Rwanda: Busingye Lauds UK-Based Initiatives Supporting Genocide Survivors

19 January 2023

Rwanda's High Commissioner to the United Kingdom (UK), Johnson Busingye, has lauded UK-based initiatives that are working to support survivors of the Genocide against the Tutsi, as well as contributing to peace-building in Rwanda.

Earlier this week, Busingye visited Nottingham, a city in the midlands region of the United Kingdom, where he participated in some activities including visiting "Kigali Coffee," a UK-based cafe serving specialty single-origin Rwandan coffee in Nottingham city centre, as well as selling merchandise emblazoned with the cafe's name "Kigali".

Along with Aegis Trust CEO James Smith, Busingye also visited six of the White Rose recycled fashion stores.

White Rose is a growing social enterprise with ambitious expansion plans to grow well beyond Nottingham. The proceeds from their second-hand fashion stores go to supporting the work of the Aegis Trust.

Fliers in their shopfronts explain to customers how they use the voices of survivors of the 1994 Genocide against the Tutsi to shape and lead Aegis' peacebuilding education campaigns.

"This is an incredible operation. Supporting sustainable livelihoods and responding to climate change, you're creating a family and it's growing. This is a global vision which is serving a great cause in Rwanda and building peace internationally. A hundred years from now, this family will still be growing." Busingye said.

Greg Campher, the Director of Kigali Coffee is a huge fan of Rwandan coffee and makes regular trips to meet growers, and is also working with the Aegis Trust on a new specialty coffee social enterprise called 'Good Human Coffee', which is sourced from Muyumbu Washing Station in Rwanda's Eastern Province.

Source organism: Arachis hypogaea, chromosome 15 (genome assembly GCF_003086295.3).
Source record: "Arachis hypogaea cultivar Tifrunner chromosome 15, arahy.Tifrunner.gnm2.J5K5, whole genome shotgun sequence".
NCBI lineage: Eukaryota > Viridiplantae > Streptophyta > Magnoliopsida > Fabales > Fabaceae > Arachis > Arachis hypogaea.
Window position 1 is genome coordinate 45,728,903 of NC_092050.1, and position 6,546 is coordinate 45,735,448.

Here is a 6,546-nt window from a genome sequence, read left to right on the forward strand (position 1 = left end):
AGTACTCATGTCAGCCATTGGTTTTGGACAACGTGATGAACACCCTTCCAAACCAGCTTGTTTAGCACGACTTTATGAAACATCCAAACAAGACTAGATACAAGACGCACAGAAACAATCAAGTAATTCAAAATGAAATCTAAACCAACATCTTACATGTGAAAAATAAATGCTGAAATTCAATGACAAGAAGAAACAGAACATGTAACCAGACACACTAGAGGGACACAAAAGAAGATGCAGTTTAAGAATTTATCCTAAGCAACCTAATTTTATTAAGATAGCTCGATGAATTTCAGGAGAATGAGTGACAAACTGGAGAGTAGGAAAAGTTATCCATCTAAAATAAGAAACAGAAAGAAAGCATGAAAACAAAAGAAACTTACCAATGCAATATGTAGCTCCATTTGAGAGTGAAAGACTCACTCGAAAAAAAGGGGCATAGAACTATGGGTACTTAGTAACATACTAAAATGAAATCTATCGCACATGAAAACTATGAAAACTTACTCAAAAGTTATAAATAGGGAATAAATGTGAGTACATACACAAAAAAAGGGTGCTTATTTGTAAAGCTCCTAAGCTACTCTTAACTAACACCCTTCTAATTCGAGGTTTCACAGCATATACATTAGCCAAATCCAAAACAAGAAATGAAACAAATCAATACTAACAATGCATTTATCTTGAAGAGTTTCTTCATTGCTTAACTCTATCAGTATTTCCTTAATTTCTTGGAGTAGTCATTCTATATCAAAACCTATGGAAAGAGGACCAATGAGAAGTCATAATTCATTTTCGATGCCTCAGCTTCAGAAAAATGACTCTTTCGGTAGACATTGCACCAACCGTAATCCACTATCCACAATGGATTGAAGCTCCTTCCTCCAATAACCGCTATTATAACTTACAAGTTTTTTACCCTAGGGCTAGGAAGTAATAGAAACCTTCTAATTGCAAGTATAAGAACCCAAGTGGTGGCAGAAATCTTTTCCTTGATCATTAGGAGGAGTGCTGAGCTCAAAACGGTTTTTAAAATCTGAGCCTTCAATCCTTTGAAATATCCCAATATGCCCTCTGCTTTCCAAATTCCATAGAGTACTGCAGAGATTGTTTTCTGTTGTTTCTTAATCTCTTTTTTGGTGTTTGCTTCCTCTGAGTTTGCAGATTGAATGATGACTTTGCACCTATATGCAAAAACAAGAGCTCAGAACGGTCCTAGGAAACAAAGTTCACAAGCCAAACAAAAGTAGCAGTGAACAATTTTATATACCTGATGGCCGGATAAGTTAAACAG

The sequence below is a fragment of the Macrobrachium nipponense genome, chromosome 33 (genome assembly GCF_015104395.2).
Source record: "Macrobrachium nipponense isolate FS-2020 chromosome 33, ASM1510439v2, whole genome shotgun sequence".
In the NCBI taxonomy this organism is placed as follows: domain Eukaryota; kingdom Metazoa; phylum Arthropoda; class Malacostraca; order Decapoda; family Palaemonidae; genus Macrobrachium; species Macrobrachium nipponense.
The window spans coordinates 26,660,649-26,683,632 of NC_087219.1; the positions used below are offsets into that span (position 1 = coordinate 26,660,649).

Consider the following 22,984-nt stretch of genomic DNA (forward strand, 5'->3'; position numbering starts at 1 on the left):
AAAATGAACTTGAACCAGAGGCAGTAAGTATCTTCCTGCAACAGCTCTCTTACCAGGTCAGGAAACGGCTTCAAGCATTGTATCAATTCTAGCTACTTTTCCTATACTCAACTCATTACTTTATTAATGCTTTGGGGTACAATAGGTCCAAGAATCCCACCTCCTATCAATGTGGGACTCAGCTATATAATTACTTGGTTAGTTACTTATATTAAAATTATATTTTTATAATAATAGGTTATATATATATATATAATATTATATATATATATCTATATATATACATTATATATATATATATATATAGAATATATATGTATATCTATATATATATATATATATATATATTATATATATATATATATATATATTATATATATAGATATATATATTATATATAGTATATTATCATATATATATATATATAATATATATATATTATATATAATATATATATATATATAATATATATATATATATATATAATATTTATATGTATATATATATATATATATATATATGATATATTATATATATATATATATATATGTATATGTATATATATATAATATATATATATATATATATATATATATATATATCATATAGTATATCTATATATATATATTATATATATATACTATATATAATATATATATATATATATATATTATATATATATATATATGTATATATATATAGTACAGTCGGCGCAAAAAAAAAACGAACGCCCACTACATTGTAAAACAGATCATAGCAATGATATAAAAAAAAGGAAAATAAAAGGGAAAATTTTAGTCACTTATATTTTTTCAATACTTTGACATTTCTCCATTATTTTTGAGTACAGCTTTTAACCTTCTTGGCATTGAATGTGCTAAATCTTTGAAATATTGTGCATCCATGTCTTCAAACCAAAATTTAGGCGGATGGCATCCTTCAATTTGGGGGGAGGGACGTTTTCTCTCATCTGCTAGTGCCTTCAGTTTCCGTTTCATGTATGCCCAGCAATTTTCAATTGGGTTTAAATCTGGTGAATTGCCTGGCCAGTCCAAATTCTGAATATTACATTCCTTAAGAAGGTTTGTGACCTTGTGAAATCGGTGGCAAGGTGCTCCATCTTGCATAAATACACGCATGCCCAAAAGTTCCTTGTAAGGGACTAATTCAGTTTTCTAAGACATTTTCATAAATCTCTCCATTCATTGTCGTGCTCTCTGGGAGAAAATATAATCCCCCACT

Also read: When Genocide survivors, perpetrators face tough questions from offspring

In the coming days a container of Rwandan coffee is expected to arrive in Nottingham as the project gains momentum and Rwandan coffee reaches the taste buds of more and more UK consumers.

Nottingham is home to around 330,000 people, including a student population from the city's two top universities.

The city is also the birthplace of the Aegis Trust, a British NGO which campaigns to prevent genocide worldwide. Aegis Trust collaborated with Rwandan authorities to establish the Kigali Genocide Memorial in 2004 and has continued to work on peace education programmes in Rwanda, Central African Republic and beyond.

"It's been a real privilege to introduce His Excellency Johnston Busingye to the birthplace of the Aegis Trust, and to the development of White Rose and Good Human Coffee," said James Smith.

"Developed at the Kigali Genocide Memorial Peace and Values Education has global relevance. We look forward to helping peace education become Rwanda's most valuable export," he added.

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